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<h2><a>Six Important Questions when Decommissioning Data Center Servers</a></h2>
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Is decommissioning data center equipment a task that you dread? Would you go so far as to call it the worst part of your job? Whatever the reason, if you’re like a lot of others, procrastination has lead to excess equipment in your data center. See Zombie Servers article in the Wall Street Journal

Most companies are far better at getting servers up and running than they are at figuring out when to pull the plug, says Paul Nally, principal of his own consulting company, Bruscar Technologies LLC, and a data-center operations executive with experience in the financial-services industry. WSJ

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We surveyed several IT managers on why they have “zombie” servers taking up space in data centers, and the number one answer is liability and compliance with data privacy laws. Data destruction requirements are a source of confusion and apprehension for many assigned to decommissioning IT equipment.

Here are the six most common questions we get when clients decommission data center equipment and dispose of hard drives:

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<h2><a>Question #1: Can I transfer liability to a data destruction vendor?</a></h2>
No, data privacy liability does not actually shift, but that doesn’t change the fact that when you hire a professional third-party data destruction vendor, you can greatly reduce your risk.

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<h2><a>Question #2: What’s the most secure form of data destruction?</a></h2>
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The National Institute of Standards and Technology is part of the Department of Commerce, and is responsible for providing recommendations and guidelines regarding security. NIST “Guidelines for Media Sanitization”, also referred to as NIST 800-88, establishes the shredding of hard drives as the most secure form of data destruction, and indicates that physical hard drive destruction is the most appropriate action for data that is considered “High Security”.

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<h2><a>Question #3: Does NIST 800-88 determine security categorization?</a></h2>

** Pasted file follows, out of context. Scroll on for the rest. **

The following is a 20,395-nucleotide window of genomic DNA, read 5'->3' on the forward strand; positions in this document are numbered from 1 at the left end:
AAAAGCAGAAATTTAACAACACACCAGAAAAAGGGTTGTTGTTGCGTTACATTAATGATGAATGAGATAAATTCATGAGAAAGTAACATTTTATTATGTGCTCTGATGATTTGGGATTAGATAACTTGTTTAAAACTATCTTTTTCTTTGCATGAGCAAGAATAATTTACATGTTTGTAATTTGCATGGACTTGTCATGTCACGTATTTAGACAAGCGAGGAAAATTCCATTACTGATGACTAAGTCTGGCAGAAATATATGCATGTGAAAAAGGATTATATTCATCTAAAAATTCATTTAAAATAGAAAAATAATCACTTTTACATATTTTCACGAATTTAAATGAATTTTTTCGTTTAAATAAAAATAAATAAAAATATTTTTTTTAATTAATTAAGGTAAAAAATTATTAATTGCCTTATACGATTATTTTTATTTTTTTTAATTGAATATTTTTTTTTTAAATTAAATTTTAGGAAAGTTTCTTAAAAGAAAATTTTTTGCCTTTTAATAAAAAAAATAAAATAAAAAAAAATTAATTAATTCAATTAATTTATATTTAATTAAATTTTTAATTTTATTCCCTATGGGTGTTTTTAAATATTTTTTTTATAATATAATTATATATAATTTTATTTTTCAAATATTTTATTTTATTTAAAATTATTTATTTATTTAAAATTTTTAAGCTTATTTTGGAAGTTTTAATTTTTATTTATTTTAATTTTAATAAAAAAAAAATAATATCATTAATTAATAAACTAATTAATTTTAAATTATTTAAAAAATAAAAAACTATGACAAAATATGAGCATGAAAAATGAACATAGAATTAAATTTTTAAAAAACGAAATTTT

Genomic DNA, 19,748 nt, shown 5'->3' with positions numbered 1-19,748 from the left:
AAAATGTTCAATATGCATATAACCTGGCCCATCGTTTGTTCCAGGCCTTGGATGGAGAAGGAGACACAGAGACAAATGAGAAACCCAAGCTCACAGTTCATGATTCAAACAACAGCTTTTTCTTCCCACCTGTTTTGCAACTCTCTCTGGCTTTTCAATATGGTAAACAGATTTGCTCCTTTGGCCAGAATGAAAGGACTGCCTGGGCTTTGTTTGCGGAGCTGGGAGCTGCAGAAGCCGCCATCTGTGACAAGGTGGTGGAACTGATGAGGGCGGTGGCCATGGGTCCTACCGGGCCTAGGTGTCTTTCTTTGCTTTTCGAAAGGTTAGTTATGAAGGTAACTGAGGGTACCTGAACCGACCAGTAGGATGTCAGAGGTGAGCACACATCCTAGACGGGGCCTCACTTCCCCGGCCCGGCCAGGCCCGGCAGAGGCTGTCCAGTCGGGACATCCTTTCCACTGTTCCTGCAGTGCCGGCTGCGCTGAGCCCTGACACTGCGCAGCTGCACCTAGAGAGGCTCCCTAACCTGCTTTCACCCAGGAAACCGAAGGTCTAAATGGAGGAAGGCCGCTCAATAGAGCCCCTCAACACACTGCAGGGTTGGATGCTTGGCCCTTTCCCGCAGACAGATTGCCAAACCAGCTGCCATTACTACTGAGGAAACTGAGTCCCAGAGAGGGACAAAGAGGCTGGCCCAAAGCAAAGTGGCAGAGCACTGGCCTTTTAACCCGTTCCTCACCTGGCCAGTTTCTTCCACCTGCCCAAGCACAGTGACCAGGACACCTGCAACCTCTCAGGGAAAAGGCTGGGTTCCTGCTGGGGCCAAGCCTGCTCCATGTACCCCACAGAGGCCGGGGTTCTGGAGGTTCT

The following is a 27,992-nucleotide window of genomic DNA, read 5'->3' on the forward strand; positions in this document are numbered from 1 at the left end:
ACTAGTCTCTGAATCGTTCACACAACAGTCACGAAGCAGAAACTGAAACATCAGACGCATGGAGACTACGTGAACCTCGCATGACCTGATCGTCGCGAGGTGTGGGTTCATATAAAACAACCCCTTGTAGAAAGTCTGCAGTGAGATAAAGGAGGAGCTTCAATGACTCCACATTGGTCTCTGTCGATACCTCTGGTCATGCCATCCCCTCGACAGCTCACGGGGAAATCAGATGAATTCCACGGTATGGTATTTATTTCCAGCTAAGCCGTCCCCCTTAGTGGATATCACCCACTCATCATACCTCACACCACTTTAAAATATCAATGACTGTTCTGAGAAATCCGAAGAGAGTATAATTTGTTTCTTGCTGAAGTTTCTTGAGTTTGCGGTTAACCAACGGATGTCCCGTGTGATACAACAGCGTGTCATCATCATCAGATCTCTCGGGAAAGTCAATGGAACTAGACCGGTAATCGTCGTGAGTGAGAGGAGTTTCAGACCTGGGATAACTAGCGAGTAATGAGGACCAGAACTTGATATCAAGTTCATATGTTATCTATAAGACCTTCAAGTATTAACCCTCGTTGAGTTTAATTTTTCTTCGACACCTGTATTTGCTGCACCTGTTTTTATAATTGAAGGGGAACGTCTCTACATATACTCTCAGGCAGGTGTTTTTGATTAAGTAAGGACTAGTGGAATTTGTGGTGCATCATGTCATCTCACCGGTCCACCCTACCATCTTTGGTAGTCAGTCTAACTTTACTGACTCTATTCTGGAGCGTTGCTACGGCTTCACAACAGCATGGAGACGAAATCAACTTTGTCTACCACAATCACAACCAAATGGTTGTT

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<a href=”#”>NIST 800-88</a> leaves categorization and assessment of data and its confidentiality up to each individual organization. With today’s data privacy laws and litigious environment , it is probably safest to consider all information High Security. After all, when it comes to personal information, you want your data kept private – and so do your employees, your customer, your patients, and anybody else whose information you control.

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<h2><a>Question #4: Is hard drive shredding more expensive than erasing?</a></h2>
Surprisingly, no. If you factor in the time that it takes your employees to go through the process of wiping each drive, shredding can actually cost your organization less. Hard drive destruction companies charge between $5.00 and $10.00 per hard drive, and some vendors will even bring shredding trucks to your office so you or your staff can personally witness and validate the work being done.

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<h2><a>Question #5: What’s the hard drive destruction process?</a></h2>
First, any data destruction project should start with a written agreement between you and the vendor. To comply with most data privacy laws, such as HIPAA, a written agreement must be in place prior to performing any services.
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<li>A data destruction vendor comes to your location with mobile shredding truck</li>
<li>Serial numbers are scanned for each hard drive</li>
<li>Hard drives and tapes are shredded – not drilled, hole punched or bent</li>
<li>A Certificate of Destruction is issued complete with serial numbers (COD)</li>
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<h2><a>Question #6: What records are required for compliant data destruction?</a></h2>
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The documentation that you should request is called a Certificate of Destruction (COD), and it should include all of the pertinent details including the time and place where the data was destructed, the names of witnesses and a complete list of serial numbers. A COD from an NAID AAA Certified hard drive destruction company provides you with a greater level of security and validity.

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<h2><a>The Federal Trade Commission: Choosing a Data Destruction Vendor</a></h2>
Conduct due diligence and hire a document destruction contractor to dispose of material specifically identified as consumer report information consistent with the <a href=”#”>Final Disposal Rule</a>. Due diligence could include:

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<li>reviewing an independent audit of a disposal company’s operations and/or its compliance with the Rule.</li>
<li>obtaining information about the disposal company from several references.</li>
<li>requiring that the disposal company be certified by a recognized trade association.</li>
<li>reviewing and evaluating the disposal company’s information security policies or procedures.</li>
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